If you’re a fan of big, loud riffs that get in your face and get stuck in your ears, you have Dave Davies to thank. He was the guitarist for the Kinks, and when he was at the tender age of seventeen, he recorded “You Really Got Me,” one of the first proto-metal singles.
He was not going wild on the guitar, and he even achieved the unique distortion on “You Really Got Me” by slicing an amp speaker with a razor. Who else would do such a thing all the way back in 1966? The way he says it, nobody else.
That's right, it's the man himself. Many might know him more because his name is on millions of guitars worldwide, but there's a big reason for that. He was an amazingly talented guitarist who pushed music forward every time he started strumming, but his accomplishments have somewhat been covered by his design and construction of the modern electric guitar.
Thanks to that, of course, pretty much everybody else on this list was able to do what they do best. He was active for a long, long time, too – from 1928 all the way until his death in 2009.
Though he's remembered most for his way with words and his lyrics, Simon wasn't too bad at the guitar when it came right down to it. He grew up during the infancy of rock and roll, and then he joined the folk revival during the sixties, becoming one of its biggest stars.
He studied under the acoustic master Bert Jansch and was always looking for new ways to upgrade his own playing. Even at the age of seventy, he could wow people. His songs “Dazzling Blue” and “Kathy's Song” are the best ways to hear his expertise in action.
Combining punk energy and melodic beauty is no easy task, but Tom Verlaine was one of the guitarists who could pull it off seemingly at the flip of a switch. Patti Smith once described his unique sound as “a thousand bluebirds screaming,” and it's hard to argue.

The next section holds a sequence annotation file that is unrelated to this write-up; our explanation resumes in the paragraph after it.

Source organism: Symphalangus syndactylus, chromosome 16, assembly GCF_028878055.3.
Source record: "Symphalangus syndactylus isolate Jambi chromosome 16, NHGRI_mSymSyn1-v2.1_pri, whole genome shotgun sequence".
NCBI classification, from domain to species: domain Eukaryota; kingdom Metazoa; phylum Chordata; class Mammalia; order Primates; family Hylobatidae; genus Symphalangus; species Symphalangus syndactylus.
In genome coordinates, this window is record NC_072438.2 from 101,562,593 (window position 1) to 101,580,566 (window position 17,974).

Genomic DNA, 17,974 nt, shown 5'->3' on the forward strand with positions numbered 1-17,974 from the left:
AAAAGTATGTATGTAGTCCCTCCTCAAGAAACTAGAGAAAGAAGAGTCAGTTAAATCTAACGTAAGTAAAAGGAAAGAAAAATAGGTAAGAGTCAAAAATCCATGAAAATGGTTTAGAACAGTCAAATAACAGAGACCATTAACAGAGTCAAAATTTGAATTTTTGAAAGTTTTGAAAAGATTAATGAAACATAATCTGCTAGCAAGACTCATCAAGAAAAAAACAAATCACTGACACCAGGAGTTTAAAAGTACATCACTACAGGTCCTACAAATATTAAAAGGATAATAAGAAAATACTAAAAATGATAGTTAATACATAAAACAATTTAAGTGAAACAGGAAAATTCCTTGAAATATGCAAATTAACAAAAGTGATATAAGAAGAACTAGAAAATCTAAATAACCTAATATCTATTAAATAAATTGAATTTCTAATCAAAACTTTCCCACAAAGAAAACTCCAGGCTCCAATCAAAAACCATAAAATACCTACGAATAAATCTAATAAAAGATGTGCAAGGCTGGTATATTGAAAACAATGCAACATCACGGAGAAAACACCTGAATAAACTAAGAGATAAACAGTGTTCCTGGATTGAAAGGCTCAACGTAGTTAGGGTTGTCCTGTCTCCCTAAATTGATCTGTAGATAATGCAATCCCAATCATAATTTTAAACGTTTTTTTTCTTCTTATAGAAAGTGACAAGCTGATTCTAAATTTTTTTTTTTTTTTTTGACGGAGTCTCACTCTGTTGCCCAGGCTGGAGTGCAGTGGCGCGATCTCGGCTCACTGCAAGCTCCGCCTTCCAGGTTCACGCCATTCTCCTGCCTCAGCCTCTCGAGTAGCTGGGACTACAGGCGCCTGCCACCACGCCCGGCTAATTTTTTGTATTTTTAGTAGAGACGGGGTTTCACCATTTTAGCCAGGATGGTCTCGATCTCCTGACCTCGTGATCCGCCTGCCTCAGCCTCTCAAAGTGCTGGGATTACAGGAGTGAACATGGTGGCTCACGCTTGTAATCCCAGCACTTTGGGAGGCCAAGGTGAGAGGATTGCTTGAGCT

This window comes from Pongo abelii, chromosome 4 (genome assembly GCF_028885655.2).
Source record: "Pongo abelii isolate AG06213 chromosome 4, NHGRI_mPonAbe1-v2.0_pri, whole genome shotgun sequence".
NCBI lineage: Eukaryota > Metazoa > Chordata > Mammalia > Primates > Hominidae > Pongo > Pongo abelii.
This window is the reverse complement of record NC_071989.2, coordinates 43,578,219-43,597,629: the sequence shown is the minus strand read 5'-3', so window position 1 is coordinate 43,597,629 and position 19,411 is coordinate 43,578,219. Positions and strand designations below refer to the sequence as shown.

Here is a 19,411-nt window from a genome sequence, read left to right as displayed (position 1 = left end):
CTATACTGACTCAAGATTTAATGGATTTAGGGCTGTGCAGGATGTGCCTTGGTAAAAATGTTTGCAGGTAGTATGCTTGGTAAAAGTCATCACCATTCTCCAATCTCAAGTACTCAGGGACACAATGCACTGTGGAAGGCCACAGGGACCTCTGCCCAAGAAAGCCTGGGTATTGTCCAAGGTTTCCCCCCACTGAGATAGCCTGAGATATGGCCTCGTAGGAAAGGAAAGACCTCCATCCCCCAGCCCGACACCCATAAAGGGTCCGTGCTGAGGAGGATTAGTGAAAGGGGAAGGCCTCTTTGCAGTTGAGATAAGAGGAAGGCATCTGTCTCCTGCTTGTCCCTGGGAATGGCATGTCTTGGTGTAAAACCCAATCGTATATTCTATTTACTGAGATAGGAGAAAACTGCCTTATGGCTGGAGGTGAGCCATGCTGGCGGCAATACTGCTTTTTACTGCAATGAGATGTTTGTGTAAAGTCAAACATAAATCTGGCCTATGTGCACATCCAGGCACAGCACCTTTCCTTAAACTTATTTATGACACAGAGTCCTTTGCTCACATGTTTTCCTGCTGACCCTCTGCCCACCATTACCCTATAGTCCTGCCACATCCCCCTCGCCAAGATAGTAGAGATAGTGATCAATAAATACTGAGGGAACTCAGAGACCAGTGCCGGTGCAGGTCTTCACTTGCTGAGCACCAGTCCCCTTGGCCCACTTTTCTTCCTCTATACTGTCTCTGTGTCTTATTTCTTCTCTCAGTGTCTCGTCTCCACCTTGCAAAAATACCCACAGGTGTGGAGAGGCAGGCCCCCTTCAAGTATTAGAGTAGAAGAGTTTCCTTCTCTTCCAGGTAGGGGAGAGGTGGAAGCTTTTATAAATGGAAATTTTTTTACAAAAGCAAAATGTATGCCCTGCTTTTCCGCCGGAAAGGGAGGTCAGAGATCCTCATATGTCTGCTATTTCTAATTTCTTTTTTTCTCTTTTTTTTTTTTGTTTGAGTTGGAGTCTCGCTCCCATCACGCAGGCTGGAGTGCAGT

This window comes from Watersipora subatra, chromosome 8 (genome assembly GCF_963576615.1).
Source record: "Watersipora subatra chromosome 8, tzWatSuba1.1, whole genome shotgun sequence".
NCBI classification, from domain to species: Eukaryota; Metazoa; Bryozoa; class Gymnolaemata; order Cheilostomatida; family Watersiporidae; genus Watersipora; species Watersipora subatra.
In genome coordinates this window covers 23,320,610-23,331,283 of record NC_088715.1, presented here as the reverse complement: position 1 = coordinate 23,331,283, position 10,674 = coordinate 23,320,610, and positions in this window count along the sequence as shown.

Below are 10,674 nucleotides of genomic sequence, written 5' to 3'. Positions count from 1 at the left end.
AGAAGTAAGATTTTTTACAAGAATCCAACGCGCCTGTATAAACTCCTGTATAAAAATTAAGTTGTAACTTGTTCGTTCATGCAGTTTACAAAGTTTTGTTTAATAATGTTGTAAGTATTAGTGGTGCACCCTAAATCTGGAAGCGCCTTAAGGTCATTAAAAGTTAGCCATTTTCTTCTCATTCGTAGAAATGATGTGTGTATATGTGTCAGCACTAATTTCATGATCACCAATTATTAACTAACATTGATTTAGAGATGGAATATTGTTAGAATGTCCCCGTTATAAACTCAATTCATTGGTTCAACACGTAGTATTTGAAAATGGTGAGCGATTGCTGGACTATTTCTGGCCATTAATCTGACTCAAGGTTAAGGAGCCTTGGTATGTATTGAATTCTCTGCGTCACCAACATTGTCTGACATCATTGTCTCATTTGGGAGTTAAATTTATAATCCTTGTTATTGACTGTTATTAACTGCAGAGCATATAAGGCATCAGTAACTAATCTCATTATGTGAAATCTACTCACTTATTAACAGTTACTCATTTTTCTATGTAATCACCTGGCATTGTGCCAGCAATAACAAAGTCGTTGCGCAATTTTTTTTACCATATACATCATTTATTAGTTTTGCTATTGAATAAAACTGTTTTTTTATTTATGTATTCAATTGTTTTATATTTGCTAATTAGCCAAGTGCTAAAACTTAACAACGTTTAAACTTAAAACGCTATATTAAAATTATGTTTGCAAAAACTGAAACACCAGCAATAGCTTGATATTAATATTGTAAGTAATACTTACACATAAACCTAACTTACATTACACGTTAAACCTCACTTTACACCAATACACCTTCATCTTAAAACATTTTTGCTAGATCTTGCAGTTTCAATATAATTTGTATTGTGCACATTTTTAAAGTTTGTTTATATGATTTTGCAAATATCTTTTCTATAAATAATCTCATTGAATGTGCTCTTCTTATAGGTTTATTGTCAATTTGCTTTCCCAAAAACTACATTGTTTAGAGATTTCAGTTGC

Verlaine took what had been done before, gave it a big spin, and came out with something entirely new, setting his band Television up for big success. The man could squeal, he could solo, and he could run through chords that would send the crowd's head spinning.
Many of us can say we were raised ON great music, but Derek Trucks was raised IN it – he's the nephew of the Allman Brothers Band drummer Butch Trucks. He started playing slide guitar before he was ten and was touring just a few years later, at twelve. He was an explorer when he played guitar, doing new stuff that even the old masters marveled at.
Trucks stepped into the family job and the slide-guitar spot in the Allman Brothers Band in 1999 when he was just twenty years old. His solos incorporate different styles of playing to give classical music a new flavor.